Art in America

Review of Exhibitions – New York

Kenneth Snelson at Marlborough and Laurence Miller

by Edward Leffingwell

Kenneth Snelson’s sculptures are articulated by the artist in a system he calls “tensegrity,” a structural balance of webs of steel cables and polished metal cylinders of various modest diameters. The 30 foot-high Dragon (2000-03) was installed on Marlborough’s terrace, tethered to and springing forth at a 45 degree angle from the not inconsiderable weight of a pad of steel plates. Each unit of its negotiated geometry is based on two opposed stainless-steel cylinders drawn diagonally erect by two thick and equally opposed cables. The cables are not introduced into the armature through the cylinders, but are fixed at the ends, drawn taut as though ratcheted into place, so that the cabling serves as musculature and the cylinders as bones, held together and lifted up in a defiant, graceful dance of tension and compression. Free of welded parts, Snelson’s towering dragon rises on its haunches and arches the length of its neck, a marvel of equilibrium and thrust.

Across the gallery floor, the 72 foot length of Sleeping Dragon (2002-03; aluminum and stainless steel) describes a lightness of being and available volume. It insinuates itself into, along and through the generous gallery space, forming triangles of tubing and cable in air. The angles appear to shift in response to the movement of the viewer around the supine sculpture. Like the two Dragons, the acrobatic Rainbow Arch (2001) appears to distribute its tension at equal points along its height and length (7 and 12 feet, respectively). Smaller, consequently lighter works were also on view.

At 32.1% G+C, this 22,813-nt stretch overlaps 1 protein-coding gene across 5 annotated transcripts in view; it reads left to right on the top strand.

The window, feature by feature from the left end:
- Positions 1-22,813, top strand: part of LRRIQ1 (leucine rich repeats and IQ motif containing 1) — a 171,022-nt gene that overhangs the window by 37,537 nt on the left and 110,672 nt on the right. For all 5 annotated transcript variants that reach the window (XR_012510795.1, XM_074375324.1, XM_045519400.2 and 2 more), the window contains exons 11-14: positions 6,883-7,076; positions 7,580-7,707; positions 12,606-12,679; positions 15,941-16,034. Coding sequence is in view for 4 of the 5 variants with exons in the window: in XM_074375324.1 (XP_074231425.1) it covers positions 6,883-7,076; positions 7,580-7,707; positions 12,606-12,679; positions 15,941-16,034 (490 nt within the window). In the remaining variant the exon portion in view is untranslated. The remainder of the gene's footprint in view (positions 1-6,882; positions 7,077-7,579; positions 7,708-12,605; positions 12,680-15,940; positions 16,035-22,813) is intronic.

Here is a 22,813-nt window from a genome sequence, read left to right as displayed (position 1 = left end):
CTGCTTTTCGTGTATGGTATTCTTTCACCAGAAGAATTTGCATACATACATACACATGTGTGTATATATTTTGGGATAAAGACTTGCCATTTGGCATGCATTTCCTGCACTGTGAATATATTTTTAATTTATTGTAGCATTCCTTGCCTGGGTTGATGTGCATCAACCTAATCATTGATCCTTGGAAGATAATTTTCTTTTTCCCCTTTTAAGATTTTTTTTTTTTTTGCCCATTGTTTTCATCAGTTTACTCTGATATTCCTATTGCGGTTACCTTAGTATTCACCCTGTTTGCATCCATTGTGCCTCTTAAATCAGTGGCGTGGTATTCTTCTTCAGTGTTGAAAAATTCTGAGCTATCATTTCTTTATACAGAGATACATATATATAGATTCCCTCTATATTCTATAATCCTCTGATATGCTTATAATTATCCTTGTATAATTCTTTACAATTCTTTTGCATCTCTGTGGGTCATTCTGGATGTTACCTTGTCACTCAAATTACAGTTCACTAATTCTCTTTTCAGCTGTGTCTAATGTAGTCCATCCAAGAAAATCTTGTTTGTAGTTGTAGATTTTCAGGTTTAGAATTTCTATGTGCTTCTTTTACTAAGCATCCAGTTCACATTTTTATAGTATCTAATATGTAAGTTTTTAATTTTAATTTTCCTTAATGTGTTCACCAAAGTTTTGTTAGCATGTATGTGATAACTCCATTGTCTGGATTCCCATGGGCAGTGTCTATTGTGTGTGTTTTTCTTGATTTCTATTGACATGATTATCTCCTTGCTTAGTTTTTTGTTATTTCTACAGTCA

The seductive bamboo cube of Space Frame Weave, Octa Form (2002) points to the history of architecture and the ingenious, sturdy bamboo scaffolding used by resourceful Third World builders. Suspended by one corner rather than from the center of one of its outer planes, its members held rigid by plastic ties, the sculpture moves slowly in the air like an encased many pointed Moravian star, elegant in the simplicity of its organic materials. In a simultaneous exhibition of 360 degree panoramic photographs at Laurence Miller Gallery, Snelson, once a cinematographer, presented an elegant survey of urban landscapes and gardens. Among them, Bamboo Grove, Kyoto (1989) offers a structural link to the bamboo sculpture at Marlborough. Bare for much of their length, several stalks seem to bend in the wind in the upper range of the view, giving a sense of the energy of the moment, while others rest where they’ve been felled, or balance along their length, supported by the upright members.

As though to reify the longstanding connection between photography and his essentially abstract, architectonic sculpture, Snelson included a 1980 black-and-white print of the Brooklyn Bridge, including the bridges beyond, and numerous photos that include the bridges of Paris. A real enjoyment of process and structure suffuses both endeavors.